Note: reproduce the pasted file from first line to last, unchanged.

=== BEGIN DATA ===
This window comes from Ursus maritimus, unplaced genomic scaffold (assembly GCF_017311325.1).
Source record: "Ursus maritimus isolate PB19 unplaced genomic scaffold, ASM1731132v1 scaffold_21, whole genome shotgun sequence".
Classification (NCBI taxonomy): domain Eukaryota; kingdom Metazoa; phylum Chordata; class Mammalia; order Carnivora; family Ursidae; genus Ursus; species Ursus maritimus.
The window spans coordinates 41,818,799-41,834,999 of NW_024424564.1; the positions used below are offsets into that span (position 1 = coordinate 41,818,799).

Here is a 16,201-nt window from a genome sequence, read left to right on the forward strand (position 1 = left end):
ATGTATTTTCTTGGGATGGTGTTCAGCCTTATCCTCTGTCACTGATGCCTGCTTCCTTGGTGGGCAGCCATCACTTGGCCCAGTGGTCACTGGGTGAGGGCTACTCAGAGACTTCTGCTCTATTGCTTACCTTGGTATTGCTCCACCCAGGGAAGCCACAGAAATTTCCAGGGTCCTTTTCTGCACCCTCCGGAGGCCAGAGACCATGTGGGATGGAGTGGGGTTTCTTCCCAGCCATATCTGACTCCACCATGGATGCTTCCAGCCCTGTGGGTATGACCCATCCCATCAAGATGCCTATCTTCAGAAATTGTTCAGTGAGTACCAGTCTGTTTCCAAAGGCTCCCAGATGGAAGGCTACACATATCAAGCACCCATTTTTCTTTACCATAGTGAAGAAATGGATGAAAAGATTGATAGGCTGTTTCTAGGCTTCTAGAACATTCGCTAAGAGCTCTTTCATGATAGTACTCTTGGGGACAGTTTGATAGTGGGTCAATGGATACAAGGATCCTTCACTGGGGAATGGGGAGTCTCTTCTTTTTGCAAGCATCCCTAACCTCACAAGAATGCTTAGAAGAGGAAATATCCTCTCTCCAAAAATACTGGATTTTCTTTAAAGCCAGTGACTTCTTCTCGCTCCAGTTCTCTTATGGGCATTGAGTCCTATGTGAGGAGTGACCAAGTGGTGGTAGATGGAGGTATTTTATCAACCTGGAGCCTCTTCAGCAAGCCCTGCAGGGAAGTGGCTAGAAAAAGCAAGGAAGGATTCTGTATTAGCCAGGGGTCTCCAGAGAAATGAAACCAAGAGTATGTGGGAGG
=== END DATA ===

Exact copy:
This window comes from Ursus maritimus, unplaced genomic scaffold (assembly GCF_017311325.1).
Source record: "Ursus maritimus isolate PB19 unplaced genomic scaffold, ASM1731132v1 scaffold_21, whole genome shotgun sequence".
Classification (NCBI taxonomy): domain Eukaryota; kingdom Metazoa; phylum Chordata; class Mammalia; order Carnivora; family Ursidae; genus Ursus; species Ursus maritimus.
The window spans coordinates 41,818,799-41,834,999 of NW_024424564.1; the positions used below are offsets into that span (position 1 = coordinate 41,818,799).

Here is a 16,201-nt window from a genome sequence, read left to right on the forward strand (position 1 = left end):
ATGTATTTTCTTGGGATGGTGTTCAGCCTTATCCTCTGTCACTGATGCCTGCTTCCTTGGTGGGCAGCCATCACTTGGCCCAGTGGTCACTGGGTGAGGGCTACTCAGAGACTTCTGCTCTATTGCTTACCTTGGTATTGCTCCACCCAGGGAAGCCACAGAAATTTCCAGGGTCCTTTTCTGCACCCTCCGGAGGCCAGAGACCATGTGGGATGGAGTGGGGTTTCTTCCCAGCCATATCTGACTCCACCATGGATGCTTCCAGCCCTGTGGGTATGACCCATCCCATCAAGATGCCTATCTTCAGAAATTGTTCAGTGAGTACCAGTCTGTTTCCAAAGGCTCCCAGATGGAAGGCTACACATATCAAGCACCCATTTTTCTTTACCATAGTGAAGAAATGGATGAAAAGATTGATAGGCTGTTTCTAGGCTTCTAGAACATTCGCTAAGAGCTCTTTCATGATAGTACTCTTGGGGACAGTTTGATAGTGGGTCAATGGATACAAGGATCCTTCACTGGGGAATGGGGAGTCTCTTCTTTTTGCAAGCATCCCTAACCTCACAAGAATGCTTAGAAGAGGAAATATCCTCTCTCCAAAAATACTGGATTTTCTTTAAAGCCAGTGACTTCTTCTCGCTCCAGTTCTCTTATGGGCATTGAGTCCTATGTGAGGAGTGACCAAGTGGTGGTAGATGGAGGTATTTTATCAACCTGGAGCCTCTTCAGCAAGCCCTGCAGGGAAGTGGCTAGAAAAAGCAAGGAAGGATTCTGTATTAGCCAGGGGTCTCCAGAGAAATGAAACCAAGAGTATGTGGGAGG